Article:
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3 out of 53 out of 53 out of 53 out of 53 out of 5 3.00 (53,995 ratings) (rate this audio book) Author: Edith Wharton Narrator: Susie Berneis Publisher: Dreamscape Format: Unabridged Audiobook Delivery: Instant Download Audio Length: Release Date: October 2013 ISBN: 9781624069932
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Set in the 1870s, Edith Wharton examines the American elite culture on the East Coast. Newland Archer is a lawyer and heir to one of New York City’s most prominent families. He is arranged to be married to May Welland. Newland is pleased with the prospect, until he meets Countess Ellen Olenska, May’s older cousin. Suddenly, Newland begins to doubt his arranged marriage and society’s shallow rules as his attraction to Ellen increases.

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Quotes & Awards

  • “There is no woman in American literature as fascinating as the doomed Madame Olenska.”

    Gore Vidal

  • “Will writers ever recover that peculiar blend of security and alertness which characterizes Mrs. Wharton and her tradition?”

    E. M. Forester

  • “Wharton’s characters leap out from the pages and…become very real. You know their hearts, souls, and yearnings and the price they pay for those yearnings.”

    San Francisco Examiner

  • Winnner of the 1921 Pulitzer Prize for Fiction

Listener Opinions

  • 5 out of 55 out of 55 out of 55 out of 55 out of 5 Blake Charlton | 2/20/2014

    " elegant, incisive prose that lays out a subtle and invocation tale of conformity, passion, and privilege. the characters are complex, wonderfully drawn. the first novel written by a woman to win the pulitzer prize. the american jazz age interpreting the gilded age. "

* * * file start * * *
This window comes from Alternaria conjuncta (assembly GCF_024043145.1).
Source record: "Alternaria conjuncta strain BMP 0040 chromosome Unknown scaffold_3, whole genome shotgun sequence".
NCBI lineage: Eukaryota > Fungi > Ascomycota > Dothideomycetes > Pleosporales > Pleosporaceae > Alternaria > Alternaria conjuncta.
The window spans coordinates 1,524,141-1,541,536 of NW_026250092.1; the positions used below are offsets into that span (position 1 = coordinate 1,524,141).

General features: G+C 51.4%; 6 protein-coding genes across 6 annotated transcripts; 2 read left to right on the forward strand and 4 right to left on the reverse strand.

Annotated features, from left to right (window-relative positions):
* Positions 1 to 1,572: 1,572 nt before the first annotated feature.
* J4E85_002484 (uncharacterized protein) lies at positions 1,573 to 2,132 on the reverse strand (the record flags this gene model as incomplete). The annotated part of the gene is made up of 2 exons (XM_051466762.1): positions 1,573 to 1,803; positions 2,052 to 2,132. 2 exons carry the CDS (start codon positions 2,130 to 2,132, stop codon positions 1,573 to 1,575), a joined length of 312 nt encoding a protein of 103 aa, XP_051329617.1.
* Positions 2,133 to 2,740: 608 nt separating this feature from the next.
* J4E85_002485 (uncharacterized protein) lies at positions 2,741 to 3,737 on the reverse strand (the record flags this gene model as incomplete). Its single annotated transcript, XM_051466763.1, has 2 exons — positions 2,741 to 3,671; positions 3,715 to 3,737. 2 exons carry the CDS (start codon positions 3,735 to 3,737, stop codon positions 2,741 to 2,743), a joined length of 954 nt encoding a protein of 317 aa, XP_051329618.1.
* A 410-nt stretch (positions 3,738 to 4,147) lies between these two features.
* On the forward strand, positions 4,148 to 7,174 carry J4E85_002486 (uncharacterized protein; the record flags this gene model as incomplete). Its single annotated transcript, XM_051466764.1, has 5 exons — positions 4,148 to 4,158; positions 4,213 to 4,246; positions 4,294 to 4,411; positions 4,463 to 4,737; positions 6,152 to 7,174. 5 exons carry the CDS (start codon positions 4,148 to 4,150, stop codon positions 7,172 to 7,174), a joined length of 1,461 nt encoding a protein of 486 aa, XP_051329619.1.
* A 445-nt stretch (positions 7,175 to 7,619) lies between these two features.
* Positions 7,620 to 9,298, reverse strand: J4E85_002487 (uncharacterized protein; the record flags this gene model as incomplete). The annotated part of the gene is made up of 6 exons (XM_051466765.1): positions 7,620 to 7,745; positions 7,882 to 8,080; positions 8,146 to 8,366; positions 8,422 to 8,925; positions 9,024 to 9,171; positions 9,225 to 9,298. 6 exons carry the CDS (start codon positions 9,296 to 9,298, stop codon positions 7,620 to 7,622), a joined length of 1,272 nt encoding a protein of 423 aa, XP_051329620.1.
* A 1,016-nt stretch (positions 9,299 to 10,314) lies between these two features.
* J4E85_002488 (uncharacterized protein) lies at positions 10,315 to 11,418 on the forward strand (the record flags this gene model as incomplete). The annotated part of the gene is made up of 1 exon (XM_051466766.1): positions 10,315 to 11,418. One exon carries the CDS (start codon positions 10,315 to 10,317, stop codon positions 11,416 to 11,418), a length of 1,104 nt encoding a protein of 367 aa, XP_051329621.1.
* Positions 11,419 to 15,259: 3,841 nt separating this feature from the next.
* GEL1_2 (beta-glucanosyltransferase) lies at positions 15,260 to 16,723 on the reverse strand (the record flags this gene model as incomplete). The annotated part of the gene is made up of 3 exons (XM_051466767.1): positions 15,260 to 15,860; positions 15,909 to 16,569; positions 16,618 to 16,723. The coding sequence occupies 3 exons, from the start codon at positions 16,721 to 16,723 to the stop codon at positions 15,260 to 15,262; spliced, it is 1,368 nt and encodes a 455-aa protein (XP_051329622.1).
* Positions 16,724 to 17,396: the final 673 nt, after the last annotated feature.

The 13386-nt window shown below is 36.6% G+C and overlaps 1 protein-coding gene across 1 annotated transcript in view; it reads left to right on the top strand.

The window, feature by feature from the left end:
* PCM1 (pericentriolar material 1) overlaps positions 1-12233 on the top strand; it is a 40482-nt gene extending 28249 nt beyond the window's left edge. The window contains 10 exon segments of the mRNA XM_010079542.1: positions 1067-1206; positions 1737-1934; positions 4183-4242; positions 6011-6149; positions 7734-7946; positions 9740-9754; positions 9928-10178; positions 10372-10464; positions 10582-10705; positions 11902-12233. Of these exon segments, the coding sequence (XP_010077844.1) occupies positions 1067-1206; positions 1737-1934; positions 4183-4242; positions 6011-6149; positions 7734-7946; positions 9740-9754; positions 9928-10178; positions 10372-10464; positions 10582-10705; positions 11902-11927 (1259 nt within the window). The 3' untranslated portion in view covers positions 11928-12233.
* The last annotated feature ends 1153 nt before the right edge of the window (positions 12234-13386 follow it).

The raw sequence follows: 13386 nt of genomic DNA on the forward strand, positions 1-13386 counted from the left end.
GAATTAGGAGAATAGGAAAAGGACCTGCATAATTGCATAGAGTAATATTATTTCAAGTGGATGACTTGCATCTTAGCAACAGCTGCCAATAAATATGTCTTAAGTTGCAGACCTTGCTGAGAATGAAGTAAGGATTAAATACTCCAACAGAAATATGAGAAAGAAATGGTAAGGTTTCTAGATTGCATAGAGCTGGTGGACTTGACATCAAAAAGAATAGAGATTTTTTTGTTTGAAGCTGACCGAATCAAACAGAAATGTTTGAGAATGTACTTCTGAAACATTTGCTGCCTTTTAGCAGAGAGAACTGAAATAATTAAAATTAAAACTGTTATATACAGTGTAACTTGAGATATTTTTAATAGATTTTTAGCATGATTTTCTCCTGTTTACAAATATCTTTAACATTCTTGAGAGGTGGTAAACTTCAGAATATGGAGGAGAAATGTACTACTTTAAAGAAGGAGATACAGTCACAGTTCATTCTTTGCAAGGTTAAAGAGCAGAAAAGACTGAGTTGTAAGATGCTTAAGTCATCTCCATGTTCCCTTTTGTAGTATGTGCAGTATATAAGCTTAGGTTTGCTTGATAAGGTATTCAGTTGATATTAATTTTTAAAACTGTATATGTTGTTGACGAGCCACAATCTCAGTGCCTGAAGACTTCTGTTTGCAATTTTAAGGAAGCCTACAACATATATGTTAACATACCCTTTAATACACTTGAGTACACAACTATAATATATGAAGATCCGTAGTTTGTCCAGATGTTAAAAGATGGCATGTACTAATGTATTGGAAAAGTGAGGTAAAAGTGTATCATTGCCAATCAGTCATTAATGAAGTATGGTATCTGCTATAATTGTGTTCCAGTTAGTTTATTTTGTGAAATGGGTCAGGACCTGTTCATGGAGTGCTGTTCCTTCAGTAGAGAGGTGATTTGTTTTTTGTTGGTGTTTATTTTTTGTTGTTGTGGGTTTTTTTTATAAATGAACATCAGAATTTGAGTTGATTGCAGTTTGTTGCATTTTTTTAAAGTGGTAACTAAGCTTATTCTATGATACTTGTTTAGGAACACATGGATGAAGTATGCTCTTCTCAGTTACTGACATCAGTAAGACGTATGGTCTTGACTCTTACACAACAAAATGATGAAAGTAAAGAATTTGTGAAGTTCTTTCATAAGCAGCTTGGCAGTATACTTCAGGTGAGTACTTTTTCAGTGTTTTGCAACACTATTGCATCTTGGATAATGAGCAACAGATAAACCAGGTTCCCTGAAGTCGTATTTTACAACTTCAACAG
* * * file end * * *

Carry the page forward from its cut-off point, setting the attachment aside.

• 4 out of 54 out of 54 out of 54 out of 54 out of 5 kyle | 2/20/2014

    " While finding myself consistently compelled to read on, I kept asking myself how relevant Wharton's tale of privileged New Yorkers of the 1870s and their social constraints was to me now in 2013? So many of her characters' concerns come off as trivial. But as the novel progressed and especially at its powerful concluding chapter, I realized that this is more than a depiction of dated conventions. Archer realizes that despite his enormous privilege, he cannot in fact have everything he desires in his life. He must choose. As a 30 year old I found myself with sympathy to his plight. Though only awarded 4 stars what I'm really curious is how much this tale will haunt me in a month, a year, 10 years. Time will tell. "

  • 4 out of 54 out of 54 out of 54 out of 54 out of 5 Jshea | 2/19/2014

    " Slow start but worth sticking it out. Amazed at how much of the author's social commentary still applies today. Btw if anyone readin "

  • 4 out of 54 out of 54 out of 54 out of 54 out of 5 Brett | 2/17/2014

    " Most of the time I was reading this I was comparing it to Main Street, which I really enjoyed...which was of course the book it beat out for the Pulitzer that year (1921). Both social satires. Maybe because of the precipitous social status of the characters in Age of Innocence, I didn't connect as well as I did to main street. The prose was flawless though - really well written tale of "the one that got away." You always feel bad for the character that plays it safe and does what's expected rather than what his heart tells him...because almost everyone has done that at least once in their life and regretted it. The ending of A.o.I. was perfect - really brought it all together. That being said - Main Street should've won the award. "

  • 5 out of 55 out of 55 out of 55 out of 55 out of 5 Kseniya | 2/16/2014

    " I can't believe I've made it so many years without reading this book. A masterpiece! "

  • 4 out of 54 out of 54 out of 54 out of 54 out of 5 Andrea Buschman | 2/13/2014

    " A bit slow at the start, but as I told a friend who was also reading this, it is a book to be savored, not rushed. Newland Archer is our main character, he is engaged to May Welland, and has a curious attraction to her cousin Ellen Olenska. In this novel, we see New York high society at their best and worst, the fine clothes, the dinner parties, the scandals that can turn one to an instant outcast. We may not appreciate such attitudes now, but I think this book captures the time period. Does anyone serve canvas backs or terrapin at dinner parties anymore? "